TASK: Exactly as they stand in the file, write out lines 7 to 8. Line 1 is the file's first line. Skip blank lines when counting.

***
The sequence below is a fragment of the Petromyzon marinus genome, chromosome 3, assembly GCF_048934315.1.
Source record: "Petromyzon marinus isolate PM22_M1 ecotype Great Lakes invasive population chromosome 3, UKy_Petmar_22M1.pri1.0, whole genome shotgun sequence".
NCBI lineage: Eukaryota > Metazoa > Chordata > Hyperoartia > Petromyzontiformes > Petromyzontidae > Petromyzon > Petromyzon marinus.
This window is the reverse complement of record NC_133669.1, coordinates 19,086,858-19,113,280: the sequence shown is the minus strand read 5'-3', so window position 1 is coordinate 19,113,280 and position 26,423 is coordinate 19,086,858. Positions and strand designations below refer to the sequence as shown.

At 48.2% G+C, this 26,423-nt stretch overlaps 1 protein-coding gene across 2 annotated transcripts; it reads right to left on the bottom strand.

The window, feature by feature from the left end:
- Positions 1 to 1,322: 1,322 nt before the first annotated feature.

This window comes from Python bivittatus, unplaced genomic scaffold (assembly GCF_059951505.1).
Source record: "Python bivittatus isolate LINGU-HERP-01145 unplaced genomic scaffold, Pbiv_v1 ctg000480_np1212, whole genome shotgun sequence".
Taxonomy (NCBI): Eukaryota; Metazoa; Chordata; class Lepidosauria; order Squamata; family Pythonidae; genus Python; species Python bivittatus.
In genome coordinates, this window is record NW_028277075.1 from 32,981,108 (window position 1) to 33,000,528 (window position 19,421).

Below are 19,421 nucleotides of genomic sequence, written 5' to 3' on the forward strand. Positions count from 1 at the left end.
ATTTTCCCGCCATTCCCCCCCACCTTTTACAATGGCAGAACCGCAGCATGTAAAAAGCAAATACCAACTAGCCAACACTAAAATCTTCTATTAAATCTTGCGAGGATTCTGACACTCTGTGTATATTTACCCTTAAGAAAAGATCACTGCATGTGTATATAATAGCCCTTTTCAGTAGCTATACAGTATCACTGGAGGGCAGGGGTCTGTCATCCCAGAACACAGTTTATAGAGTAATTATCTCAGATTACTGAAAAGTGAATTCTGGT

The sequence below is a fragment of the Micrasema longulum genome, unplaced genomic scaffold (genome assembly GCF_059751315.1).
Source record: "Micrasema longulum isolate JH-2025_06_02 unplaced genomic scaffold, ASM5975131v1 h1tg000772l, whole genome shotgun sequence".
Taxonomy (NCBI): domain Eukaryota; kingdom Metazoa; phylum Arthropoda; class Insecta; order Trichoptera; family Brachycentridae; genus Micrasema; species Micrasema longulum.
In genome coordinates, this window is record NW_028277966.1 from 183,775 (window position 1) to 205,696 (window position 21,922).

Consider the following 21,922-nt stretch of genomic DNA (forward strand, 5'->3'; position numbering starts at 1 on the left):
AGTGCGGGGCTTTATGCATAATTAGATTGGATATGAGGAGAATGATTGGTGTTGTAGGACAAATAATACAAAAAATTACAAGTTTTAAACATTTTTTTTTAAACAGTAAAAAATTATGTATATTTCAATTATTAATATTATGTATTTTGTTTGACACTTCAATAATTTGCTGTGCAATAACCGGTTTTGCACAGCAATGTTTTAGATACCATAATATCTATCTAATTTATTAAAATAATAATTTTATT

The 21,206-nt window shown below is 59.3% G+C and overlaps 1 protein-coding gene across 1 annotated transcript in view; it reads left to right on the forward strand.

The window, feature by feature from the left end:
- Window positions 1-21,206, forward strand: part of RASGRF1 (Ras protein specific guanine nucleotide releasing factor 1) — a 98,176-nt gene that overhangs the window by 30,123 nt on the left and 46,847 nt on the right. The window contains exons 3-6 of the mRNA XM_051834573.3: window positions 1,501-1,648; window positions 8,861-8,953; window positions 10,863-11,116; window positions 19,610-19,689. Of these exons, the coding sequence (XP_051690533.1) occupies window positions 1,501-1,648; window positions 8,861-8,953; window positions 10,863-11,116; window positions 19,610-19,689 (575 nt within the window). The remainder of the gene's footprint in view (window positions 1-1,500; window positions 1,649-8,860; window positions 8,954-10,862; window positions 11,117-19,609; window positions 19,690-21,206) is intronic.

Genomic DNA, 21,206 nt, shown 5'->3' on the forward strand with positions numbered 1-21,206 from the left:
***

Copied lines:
- Positions 1 to 1,322: 1,322 nt before the first annotated feature.

This window comes from Python bivittatus, unplaced genomic scaffold (assembly GCF_059951505.1).